Engineering a New Major

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Physics Department heeds student needs, introduces first comprehensive engineering major

An Engineering Physics major will join the Pacific University course catalog this coming fall semester. Developed in 2019, the idea was put on a temporary halt by the COVID-19 pandemic—and finally underwent a year-long approval process, and now is available in the academic catalog.

   The Engineering Physics major will yield several key benefits for the Pacific University: It will increase enrollment and retention of students interested in engineering; simplify the academic program for engineering students; and, allow students easier entry into the professional field.

   “A lot of students come interested in engineering,” said Associate Dean of the College of Arts and Sciences Rebecca Concepcion. “I think it will allow us some wonderful community partnerships and professional partnerships that will also bring more positive attention to Pacific.”

   Moreover, proponents for the major believe it will both attract and hold more students—as well as simplifying the academic pathway for engineering students while they are here. Concepcion elaborated that because no engineering major existed before, students had to undergo what is called a three-plus-two plan; essentially, spending three years at Pacific studying physics, then transfer to another university like Portland State University and spend two years studying engineering. This was often disappointing and disruptive for students who spent three years at Pacific making friends and settling into campus life only to be transplanted for their senior year. With the Engineering Physics major, students will be stay put for a normal four year run.

   A third benefit, according to Physics Professor Andrew Dawes, students taking the engineering physics major will have a much easier time landing a professional engineering job—all thanks to a little something known as accreditation. “Accreditation,” he says, “is the process of getting recognized by a national or international group that your program meets a set of criteria and expectations. ABET is the group that accredits engineering programs, so any program with the word engineering in it, you can submit to them for their approval.” He continued, “They’ll come review it, they’ll look at all the classes you require, all the people that are teaching them, all your facilities—they even do a site visit. Essentially, it’s this badge that says yes this is a program that meets our expectations of being an engineering program.”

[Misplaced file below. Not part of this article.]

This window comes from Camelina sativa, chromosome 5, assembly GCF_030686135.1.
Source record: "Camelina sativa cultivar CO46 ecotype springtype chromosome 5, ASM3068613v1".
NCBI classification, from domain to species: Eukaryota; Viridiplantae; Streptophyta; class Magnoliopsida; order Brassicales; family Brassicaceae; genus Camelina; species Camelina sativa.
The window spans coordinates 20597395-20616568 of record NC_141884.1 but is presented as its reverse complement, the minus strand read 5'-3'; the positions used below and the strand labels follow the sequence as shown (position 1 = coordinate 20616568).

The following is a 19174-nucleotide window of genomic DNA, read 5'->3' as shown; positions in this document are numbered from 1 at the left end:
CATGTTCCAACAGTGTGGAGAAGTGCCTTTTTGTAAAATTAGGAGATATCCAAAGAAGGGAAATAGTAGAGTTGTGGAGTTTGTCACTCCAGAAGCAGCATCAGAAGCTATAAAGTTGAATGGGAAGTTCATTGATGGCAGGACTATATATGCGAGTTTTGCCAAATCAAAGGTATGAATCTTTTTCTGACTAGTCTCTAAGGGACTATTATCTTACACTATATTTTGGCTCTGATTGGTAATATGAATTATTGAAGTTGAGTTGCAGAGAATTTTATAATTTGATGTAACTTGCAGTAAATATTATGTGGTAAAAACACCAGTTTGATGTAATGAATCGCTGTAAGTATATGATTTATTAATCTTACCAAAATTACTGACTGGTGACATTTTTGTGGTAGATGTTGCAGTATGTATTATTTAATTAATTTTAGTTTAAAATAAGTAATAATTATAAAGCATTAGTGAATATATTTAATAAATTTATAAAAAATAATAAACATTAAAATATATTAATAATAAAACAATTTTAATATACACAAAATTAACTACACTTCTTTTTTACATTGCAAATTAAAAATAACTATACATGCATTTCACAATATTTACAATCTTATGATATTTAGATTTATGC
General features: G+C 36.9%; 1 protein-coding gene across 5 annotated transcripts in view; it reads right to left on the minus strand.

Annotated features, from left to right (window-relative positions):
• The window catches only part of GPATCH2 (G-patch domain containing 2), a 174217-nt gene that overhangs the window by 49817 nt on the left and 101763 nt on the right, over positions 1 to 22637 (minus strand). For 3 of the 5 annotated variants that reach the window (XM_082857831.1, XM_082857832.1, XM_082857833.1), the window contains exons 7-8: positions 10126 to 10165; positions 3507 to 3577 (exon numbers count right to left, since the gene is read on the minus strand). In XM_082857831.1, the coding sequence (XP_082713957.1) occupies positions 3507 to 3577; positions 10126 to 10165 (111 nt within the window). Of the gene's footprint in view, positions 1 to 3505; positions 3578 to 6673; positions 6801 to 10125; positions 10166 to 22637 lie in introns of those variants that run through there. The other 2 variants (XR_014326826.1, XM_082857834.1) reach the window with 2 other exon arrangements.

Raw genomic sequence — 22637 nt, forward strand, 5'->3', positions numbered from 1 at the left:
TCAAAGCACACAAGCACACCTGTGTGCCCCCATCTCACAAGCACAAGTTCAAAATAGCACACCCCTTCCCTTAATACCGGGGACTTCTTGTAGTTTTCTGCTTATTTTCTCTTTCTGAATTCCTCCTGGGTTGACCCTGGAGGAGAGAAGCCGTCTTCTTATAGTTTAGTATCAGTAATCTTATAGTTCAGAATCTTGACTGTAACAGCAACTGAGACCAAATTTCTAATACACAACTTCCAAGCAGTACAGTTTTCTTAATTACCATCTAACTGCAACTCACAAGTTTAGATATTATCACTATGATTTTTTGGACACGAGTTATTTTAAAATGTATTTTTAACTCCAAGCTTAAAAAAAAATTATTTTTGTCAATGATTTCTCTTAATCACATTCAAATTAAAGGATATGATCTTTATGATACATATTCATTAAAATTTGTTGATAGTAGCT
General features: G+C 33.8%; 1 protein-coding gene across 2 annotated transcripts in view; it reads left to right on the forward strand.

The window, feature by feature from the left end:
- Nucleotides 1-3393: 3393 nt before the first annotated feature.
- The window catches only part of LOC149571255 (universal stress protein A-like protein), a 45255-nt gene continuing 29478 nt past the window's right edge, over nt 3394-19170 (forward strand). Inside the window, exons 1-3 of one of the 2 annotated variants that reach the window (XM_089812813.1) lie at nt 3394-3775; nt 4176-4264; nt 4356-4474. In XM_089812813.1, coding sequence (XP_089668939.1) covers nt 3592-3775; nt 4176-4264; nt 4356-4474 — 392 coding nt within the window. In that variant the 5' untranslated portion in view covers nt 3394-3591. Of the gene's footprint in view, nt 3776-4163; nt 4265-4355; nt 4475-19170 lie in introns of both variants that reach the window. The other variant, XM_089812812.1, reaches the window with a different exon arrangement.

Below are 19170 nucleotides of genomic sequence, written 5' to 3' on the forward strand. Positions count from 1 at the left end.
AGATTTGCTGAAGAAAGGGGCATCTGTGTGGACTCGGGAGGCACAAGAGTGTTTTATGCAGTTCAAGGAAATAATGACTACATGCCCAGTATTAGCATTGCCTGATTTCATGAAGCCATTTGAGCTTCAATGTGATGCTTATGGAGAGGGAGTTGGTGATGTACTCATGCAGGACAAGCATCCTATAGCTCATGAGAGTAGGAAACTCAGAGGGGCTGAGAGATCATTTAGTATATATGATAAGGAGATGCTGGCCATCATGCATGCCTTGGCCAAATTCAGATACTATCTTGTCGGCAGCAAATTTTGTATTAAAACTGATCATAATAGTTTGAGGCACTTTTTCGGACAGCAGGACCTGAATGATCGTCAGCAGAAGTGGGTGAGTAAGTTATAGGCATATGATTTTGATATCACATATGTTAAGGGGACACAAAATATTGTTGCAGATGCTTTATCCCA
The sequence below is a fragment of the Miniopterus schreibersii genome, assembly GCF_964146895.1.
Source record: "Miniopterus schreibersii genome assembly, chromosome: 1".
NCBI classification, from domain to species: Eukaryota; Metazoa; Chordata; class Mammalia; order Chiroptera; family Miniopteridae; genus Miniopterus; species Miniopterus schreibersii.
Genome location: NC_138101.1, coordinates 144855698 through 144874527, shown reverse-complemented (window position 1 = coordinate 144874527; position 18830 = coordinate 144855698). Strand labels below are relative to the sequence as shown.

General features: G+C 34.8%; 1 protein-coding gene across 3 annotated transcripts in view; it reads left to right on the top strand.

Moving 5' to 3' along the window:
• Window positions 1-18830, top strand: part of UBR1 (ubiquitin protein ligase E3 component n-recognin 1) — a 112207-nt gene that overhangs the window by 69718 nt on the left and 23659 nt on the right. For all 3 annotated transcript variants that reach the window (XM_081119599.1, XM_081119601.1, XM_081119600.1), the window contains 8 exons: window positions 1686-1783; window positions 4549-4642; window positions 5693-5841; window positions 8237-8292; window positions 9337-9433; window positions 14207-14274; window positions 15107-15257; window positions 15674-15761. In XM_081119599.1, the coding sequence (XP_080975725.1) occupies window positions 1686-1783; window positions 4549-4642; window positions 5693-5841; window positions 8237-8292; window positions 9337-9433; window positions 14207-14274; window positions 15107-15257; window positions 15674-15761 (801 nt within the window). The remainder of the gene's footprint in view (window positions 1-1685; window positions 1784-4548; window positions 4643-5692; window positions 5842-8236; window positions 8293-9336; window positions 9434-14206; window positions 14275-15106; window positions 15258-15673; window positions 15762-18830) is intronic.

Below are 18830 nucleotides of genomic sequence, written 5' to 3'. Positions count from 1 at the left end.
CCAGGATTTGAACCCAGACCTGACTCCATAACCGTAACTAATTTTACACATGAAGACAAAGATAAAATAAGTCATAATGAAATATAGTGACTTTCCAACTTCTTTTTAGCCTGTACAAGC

In turn, the accreditation process from ABET builds credibility to entice engineering employers to hire Pacific engineering students. If a major isn’t accredited, students have to go through convoluted processes to build their credibility to employers. Previously, some students would have to pull up every syllabus from every single college class that related to their major in order to show employers that they were trustworthy and credible to hire. With the accreditation process underway, the barriers to entrance to the engineering field will be lower for graduates.

   The accreditation is still pending, but this is because Pacific needs someone to graduate with this major. Once that happens, the degree will be approved for accreditation.

   However, all the benefits of the new major come with a challenge. According to Dawes, now that the major is approved, the next step is to find new faculty members to teach several new classes. With low enrollment and tight budgets across the rest of the university, proposing to hire faculty for new positions may raise some eyebrows. However, Dawes said it is included in the budget for the 2023-2024 year.

   Even then, the real challenge may be finding the right candidate in the competitive hiring market. Dawes explained, “That part can be tricky because academic salaries are not as high as what engineers are paid in other industry roles.”

   As final details continue to be ironed out, this major is set to attract new undergraduates to Pacific and give all those students wanting to pursue the engineering field a more simple and efficient pathway into their future career. — Kaleb Makimoto


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